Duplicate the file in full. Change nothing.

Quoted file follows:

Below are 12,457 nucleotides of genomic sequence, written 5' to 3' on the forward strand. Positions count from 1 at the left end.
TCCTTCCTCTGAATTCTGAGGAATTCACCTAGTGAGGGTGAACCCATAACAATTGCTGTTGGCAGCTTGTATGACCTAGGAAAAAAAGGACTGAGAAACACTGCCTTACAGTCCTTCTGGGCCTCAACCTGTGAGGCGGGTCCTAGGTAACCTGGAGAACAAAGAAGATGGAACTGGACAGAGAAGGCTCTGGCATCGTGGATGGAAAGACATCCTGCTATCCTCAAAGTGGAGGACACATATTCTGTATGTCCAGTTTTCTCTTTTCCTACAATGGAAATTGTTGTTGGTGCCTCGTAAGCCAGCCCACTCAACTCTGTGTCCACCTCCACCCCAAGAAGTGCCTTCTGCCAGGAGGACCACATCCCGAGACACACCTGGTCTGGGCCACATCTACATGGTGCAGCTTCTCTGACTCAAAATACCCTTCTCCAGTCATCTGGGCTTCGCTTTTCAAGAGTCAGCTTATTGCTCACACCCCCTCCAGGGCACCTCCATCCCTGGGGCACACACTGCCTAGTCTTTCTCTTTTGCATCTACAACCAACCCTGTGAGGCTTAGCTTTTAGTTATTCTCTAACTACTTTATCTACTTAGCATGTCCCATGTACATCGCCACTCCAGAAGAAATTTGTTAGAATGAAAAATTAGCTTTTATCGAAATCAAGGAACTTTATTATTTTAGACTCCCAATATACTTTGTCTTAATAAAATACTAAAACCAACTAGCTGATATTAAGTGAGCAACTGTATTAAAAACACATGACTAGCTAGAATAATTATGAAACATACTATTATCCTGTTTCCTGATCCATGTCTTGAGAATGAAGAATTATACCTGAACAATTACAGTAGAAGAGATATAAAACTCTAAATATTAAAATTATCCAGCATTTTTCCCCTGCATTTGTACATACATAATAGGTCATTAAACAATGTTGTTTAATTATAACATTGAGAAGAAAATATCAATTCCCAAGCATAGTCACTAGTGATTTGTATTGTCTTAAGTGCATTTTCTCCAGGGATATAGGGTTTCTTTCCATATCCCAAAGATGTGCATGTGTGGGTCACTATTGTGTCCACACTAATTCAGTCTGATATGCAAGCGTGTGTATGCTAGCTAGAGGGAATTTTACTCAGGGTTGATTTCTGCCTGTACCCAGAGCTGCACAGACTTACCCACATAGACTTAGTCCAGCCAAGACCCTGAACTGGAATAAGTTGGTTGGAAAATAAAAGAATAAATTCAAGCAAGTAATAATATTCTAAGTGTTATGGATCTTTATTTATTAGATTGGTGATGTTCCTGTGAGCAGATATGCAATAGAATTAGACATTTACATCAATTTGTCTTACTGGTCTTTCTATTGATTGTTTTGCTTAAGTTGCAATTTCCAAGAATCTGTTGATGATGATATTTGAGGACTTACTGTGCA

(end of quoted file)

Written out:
Below are 12,457 nucleotides of genomic sequence, written 5' to 3' on the forward strand. Positions count from 1 at the left end.
TCCTTCCTCTGAATTCTGAGGAATTCACCTAGTGAGGGTGAACCCATAACAATTGCTGTTGGCAGCTTGTATGACCTAGGAAAAAAAGGACTGAGAAACACTGCCTTACAGTCCTTCTGGGCCTCAACCTGTGAGGCGGGTCCTAGGTAACCTGGAGAACAAAGAAGATGGAACTGGACAGAGAAGGCTCTGGCATCGTGGATGGAAAGACATCCTGCTATCCTCAAAGTGGAGGACACATATTCTGTATGTCCAGTTTTCTCTTTTCCTACAATGGAAATTGTTGTTGGTGCCTCGTAAGCCAGCCCACTCAACTCTGTGTCCACCTCCACCCCAAGAAGTGCCTTCTGCCAGGAGGACCACATCCCGAGACACACCTGGTCTGGGCCACATCTACATGGTGCAGCTTCTCTGACTCAAAATACCCTTCTCCAGTCATCTGGGCTTCGCTTTTCAAGAGTCAGCTTATTGCTCACACCCCCTCCAGGGCACCTCCATCCCTGGGGCACACACTGCCTAGTCTTTCTCTTTTGCATCTACAACCAACCCTGTGAGGCTTAGCTTTTAGTTATTCTCTAACTACTTTATCTACTTAGCATGTCCCATGTACATCGCCACTCCAGAAGAAATTTGTTAGAATGAAAAATTAGCTTTTATCGAAATCAAGGAACTTTATTATTTTAGACTCCCAATATACTTTGTCTTAATAAAATACTAAAACCAACTAGCTGATATTAAGTGAGCAACTGTATTAAAAACACATGACTAGCTAGAATAATTATGAAACATACTATTATCCTGTTTCCTGATCCATGTCTTGAGAATGAAGAATTATACCTGAACAATTACAGTAGAAGAGATATAAAACTCTAAATATTAAAATTATCCAGCATTTTTCCCCTGCATTTGTACATACATAATAGGTCATTAAACAATGTTGTTTAATTATAACATTGAGAAGAAAATATCAATTCCCAAGCATAGTCACTAGTGATTTGTATTGTCTTAAGTGCATTTTCTCCAGGGATATAGGGTTTCTTTCCATATCCCAAAGATGTGCATGTGTGGGTCACTATTGTGTCCACACTAATTCAGTCTGATATGCAAGCGTGTGTATGCTAGCTAGAGGGAATTTTACTCAGGGTTGATTTCTGCCTGTACCCAGAGCTGCACAGACTTACCCACATAGACTTAGTCCAGCCAAGACCCTGAACTGGAATAAGTTGGTTGGAAAATAAAAGAATAAATTCAAGCAAGTAATAATATTCTAAGTGTTATGGATCTTTATTTATTAGATTGGTGATGTTCCTGTGAGCAGATATGCAATAGAATTAGACATTTACATCAATTTGTCTTACTGGTCTTTCTATTGATTGTTTTGCTTAAGTTGCAATTTCCAAGAATCTGTTGATGATGATATTTGAGGACTTACTGTGCA